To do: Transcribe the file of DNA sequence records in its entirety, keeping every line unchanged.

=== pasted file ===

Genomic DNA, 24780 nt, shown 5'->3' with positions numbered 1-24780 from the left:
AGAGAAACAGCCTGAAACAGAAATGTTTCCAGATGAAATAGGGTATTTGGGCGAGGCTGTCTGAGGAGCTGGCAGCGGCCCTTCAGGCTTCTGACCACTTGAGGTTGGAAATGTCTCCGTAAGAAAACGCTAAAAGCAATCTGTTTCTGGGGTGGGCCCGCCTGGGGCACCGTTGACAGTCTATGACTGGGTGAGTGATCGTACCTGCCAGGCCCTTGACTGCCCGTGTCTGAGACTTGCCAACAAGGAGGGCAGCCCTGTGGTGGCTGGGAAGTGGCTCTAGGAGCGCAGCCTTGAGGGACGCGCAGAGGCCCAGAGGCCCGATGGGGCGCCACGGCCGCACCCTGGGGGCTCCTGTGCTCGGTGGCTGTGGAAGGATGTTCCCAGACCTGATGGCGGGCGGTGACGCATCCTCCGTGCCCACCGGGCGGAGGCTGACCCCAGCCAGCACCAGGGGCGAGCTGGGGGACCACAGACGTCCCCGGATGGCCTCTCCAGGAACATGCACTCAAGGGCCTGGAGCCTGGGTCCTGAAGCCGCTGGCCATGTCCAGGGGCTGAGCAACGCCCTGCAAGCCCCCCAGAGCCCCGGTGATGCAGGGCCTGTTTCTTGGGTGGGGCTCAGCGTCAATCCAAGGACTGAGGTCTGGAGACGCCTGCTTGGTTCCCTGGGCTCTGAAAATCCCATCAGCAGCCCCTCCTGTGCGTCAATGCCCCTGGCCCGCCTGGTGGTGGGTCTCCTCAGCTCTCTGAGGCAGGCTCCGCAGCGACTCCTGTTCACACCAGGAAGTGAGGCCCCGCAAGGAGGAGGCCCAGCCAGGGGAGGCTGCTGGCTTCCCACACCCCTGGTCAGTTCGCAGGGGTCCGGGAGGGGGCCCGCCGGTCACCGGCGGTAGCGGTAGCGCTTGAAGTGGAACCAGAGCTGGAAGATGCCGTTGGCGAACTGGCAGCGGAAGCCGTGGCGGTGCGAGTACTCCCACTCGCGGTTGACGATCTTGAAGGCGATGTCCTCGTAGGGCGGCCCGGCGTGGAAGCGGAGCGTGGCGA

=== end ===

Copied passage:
Genomic DNA, 24780 nt, shown 5'->3' with positions numbered 1-24780 from the left:
AGAGAAACAGCCTGAAACAGAAATGTTTCCAGATGAAATAGGGTATTTGGGCGAGGCTGTCTGAGGAGCTGGCAGCGGCCCTTCAGGCTTCTGACCACTTGAGGTTGGAAATGTCTCCGTAAGAAAACGCTAAAAGCAATCTGTTTCTGGGGTGGGCCCGCCTGGGGCACCGTTGACAGTCTATGACTGGGTGAGTGATCGTACCTGCCAGGCCCTTGACTGCCCGTGTCTGAGACTTGCCAACAAGGAGGGCAGCCCTGTGGTGGCTGGGAAGTGGCTCTAGGAGCGCAGCCTTGAGGGACGCGCAGAGGCCCAGAGGCCCGATGGGGCGCCACGGCCGCACCCTGGGGGCTCCTGTGCTCGGTGGCTGTGGAAGGATGTTCCCAGACCTGATGGCGGGCGGTGACGCATCCTCCGTGCCCACCGGGCGGAGGCTGACCCCAGCCAGCACCAGGGGCGAGCTGGGGGACCACAGACGTCCCCGGATGGCCTCTCCAGGAACATGCACTCAAGGGCCTGGAGCCTGGGTCCTGAAGCCGCTGGCCATGTCCAGGGGCTGAGCAACGCCCTGCAAGCCCCCCAGAGCCCCGGTGATGCAGGGCCTGTTTCTTGGGTGGGGCTCAGCGTCAATCCAAGGACTGAGGTCTGGAGACGCCTGCTTGGTTCCCTGGGCTCTGAAAATCCCATCAGCAGCCCCTCCTGTGCGTCAATGCCCCTGGCCCGCCTGGTGGTGGGTCTCCTCAGCTCTCTGAGGCAGGCTCCGCAGCGACTCCTGTTCACACCAGGAAGTGAGGCCCCGCAAGGAGGAGGCCCAGCCAGGGGAGGCTGCTGGCTTCCCACACCCCTGGTCAGTTCGCAGGGGTCCGGGAGGGGGCCCGCCGGTCACCGGCGGTAGCGGTAGCGCTTGAAGTGGAACCAGAGCTGGAAGATGCCGTTGGCGAACTGGCAGCGGAAGCCGTGGCGGTGCGAGTACTCCCACTCGCGGTTGACGATCTTGAAGGCGATGTCCTCGTAGGGCGGCCCGGCGTGGAAGCGGAGCGTGGCGA